The most comfortable car seats for bad backs – a handy guide

If you have a bad back, we sympathise. It’s not a nice thing to have and the affliction can, unfortunately, last for many years. Also, having to live with taking painkillers isn’t the best way to go.

So, we’ve decided to research the most comfortable car seats so that it can make life that little bit more comfortable for you.

Finding the best seats actually starts before you get into the car. Why is that?

Think about the positioning of the seat in the car. If the seat is higher, and the hip point is taller, it’s going to make getting in and out a lot easier.

Put it this way: Would you rather get into a Lamborghini Aventador or a Toyota LandCruiser when you have a bad back? While the Aventador would undoubtedly be more fun to drive, if you have a bad back, then it could almost be impossible to get in or out. And it’s for this reason that we think that SUVs automatically are the better choice for anyone with chronic pain in their spine.

However, there are certain brands to avoid completely. Subaru’s vehicles, for example, never have enough lower back padding, so while that’s fine for those with larger posteriors, for the majority of consumers they end up with back pain.

Our focus won’t be on passenger car seats, no matter how comfortable the actual seat is. Rather, we’ll be looking at SUVs, because we’re taking a holistic approach to this subject, and we want the best seats in the best kind of vehicle.

Seat design makes a difference

There are some very good seats in the marketplace. And they’re very comfortable, with excellent padding, and just enough bolstering to stop you sliding around. Materials matter, too, with certain leather being softer than others.

But the issue isn’t with how they’re made or what they’re made from – it’s the design.

You see, if you’re getting into a seat with very high sides, it can make sliding across them quite difficult. Imagine something like a Jaguar F-Type R, with its shapely buckets. Now imagine trying to slide into it. You basically can’t and you end up having to fall into it; not good for a bad back.

Then imagine getting out and having to arch over the bolstering. You get the idea. People will be in a world of pain.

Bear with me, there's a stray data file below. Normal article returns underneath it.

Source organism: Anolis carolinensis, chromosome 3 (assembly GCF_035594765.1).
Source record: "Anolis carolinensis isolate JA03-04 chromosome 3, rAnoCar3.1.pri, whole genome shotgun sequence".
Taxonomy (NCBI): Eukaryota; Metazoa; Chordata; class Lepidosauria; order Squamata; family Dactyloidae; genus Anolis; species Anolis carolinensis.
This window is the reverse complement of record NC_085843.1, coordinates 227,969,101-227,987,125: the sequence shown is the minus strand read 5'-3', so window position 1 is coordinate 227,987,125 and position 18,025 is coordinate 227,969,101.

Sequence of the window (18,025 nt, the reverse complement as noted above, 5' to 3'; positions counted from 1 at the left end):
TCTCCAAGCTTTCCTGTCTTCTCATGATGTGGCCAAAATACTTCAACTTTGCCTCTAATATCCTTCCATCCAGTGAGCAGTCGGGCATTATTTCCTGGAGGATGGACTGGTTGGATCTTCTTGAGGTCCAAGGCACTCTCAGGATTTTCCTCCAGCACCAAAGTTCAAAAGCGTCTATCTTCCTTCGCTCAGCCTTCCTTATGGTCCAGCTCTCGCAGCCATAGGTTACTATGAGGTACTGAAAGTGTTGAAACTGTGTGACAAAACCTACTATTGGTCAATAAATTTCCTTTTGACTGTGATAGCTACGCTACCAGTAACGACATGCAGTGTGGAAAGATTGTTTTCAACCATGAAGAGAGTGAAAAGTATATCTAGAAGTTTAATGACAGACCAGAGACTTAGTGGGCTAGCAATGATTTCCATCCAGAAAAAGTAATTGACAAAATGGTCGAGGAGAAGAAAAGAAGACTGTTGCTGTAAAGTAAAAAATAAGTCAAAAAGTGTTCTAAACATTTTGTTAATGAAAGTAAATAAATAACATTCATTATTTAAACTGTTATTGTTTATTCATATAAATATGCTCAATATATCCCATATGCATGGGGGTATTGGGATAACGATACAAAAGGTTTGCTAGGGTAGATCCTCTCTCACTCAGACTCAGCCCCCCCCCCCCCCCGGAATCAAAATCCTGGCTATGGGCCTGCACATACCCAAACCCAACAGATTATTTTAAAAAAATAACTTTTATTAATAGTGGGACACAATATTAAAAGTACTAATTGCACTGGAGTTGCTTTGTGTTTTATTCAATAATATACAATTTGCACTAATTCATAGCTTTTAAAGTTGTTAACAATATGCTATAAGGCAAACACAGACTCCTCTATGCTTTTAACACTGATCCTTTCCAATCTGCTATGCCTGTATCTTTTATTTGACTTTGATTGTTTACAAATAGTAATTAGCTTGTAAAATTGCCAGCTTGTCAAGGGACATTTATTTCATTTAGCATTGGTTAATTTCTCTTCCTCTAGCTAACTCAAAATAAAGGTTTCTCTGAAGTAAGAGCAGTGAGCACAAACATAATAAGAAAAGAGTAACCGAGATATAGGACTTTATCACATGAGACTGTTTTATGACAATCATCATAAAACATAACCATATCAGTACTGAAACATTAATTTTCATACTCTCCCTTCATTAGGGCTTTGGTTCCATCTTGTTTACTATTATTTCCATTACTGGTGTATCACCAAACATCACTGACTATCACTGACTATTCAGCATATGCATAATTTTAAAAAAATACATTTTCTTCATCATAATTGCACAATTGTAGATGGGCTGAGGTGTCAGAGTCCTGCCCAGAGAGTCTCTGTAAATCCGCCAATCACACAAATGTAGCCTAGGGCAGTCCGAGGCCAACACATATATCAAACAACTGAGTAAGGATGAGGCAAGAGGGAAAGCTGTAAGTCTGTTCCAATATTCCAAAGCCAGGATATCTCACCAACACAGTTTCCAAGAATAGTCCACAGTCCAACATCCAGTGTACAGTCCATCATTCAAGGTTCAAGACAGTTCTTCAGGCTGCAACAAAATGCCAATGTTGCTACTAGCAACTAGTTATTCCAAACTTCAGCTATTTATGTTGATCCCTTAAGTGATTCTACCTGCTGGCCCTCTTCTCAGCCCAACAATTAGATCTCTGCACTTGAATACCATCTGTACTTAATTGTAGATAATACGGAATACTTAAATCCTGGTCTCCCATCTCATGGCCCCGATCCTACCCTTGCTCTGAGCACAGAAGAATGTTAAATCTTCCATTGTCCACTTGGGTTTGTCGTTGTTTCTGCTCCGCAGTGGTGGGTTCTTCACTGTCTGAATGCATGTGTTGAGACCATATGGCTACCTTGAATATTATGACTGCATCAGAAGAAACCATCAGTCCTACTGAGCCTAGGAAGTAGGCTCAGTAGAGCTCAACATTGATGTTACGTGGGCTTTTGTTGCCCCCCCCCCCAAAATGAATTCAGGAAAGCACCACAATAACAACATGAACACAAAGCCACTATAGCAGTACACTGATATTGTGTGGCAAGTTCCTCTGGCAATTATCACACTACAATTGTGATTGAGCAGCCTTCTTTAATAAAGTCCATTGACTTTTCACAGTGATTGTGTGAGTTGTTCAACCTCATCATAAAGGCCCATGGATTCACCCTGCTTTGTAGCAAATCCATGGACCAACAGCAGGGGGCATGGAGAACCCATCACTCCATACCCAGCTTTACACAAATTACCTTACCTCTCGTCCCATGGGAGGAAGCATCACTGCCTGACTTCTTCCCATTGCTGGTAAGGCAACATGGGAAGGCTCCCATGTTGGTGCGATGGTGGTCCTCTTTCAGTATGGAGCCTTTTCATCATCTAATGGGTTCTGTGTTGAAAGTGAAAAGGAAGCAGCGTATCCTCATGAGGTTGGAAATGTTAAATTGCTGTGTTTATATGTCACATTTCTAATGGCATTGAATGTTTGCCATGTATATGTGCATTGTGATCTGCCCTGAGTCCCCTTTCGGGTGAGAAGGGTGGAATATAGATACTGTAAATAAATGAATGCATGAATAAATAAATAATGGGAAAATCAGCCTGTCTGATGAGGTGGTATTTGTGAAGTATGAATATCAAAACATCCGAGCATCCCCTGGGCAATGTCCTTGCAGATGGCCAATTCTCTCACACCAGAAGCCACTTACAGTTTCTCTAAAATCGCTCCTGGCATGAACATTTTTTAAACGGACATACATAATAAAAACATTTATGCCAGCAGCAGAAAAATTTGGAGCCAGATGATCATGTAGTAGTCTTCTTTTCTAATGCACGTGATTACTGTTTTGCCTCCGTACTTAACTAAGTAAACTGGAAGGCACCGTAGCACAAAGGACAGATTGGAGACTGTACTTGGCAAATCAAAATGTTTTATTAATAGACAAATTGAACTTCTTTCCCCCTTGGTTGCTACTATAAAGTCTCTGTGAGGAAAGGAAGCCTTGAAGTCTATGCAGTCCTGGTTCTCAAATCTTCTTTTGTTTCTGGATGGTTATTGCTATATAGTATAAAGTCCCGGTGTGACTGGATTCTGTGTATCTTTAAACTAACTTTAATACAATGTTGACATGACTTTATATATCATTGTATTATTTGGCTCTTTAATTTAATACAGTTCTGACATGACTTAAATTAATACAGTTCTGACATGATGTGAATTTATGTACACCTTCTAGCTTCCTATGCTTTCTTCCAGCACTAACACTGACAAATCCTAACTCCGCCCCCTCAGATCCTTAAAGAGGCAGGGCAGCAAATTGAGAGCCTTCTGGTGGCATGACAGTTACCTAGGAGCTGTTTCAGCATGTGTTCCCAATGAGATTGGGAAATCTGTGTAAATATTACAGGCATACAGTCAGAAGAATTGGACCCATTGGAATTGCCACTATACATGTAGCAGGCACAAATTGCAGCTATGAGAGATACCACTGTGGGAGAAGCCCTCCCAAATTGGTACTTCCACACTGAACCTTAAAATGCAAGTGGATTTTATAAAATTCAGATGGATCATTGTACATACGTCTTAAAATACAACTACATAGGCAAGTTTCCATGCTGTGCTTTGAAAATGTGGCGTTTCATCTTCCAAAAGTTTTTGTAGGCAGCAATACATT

So, having side bolsters that reach up into the sky like a pair of seedlings seeking out the sun probably isn’t going to be the kind of seat that you’re after.

Instead, if you have a bad back, the most comfortable shape is a flat seat. Not too flat, of course, but with minimal bolstering.

Jaguar F-Pace S front seats

Seat materials influence comfort

If you have a bad back, the last thing you want to do is shuffle around in your seat. Generally, you want to find the comfiest position and then stay there. But for some, they need to shift around to reposition themselves when their back starts to get sore.

This is a deeply subjective issue because everyone is different. Some people have issues with scoliosis while others simply have alignment problems. For others, it’s nerve damage.

So while we would normally recommend leather over cloth, there are some factors that may make you choose cloth over leather.

Most people assume that leather will be far more comfortable than cloth. And that’s true for the most part, depending on the leather. We’ve covered the Nappa leather versus pigskin more in-depth in another post, but briefly, there are various grades of hides.

“Nappa” leather is the most common form of high-grade skin, which is a form of aniline with a bit more pigmentation. Cheaper leathers don’t stretch and don’t give as much when you sit on them, so if you want to sink a little into the seat, then Nappa would be the way to go.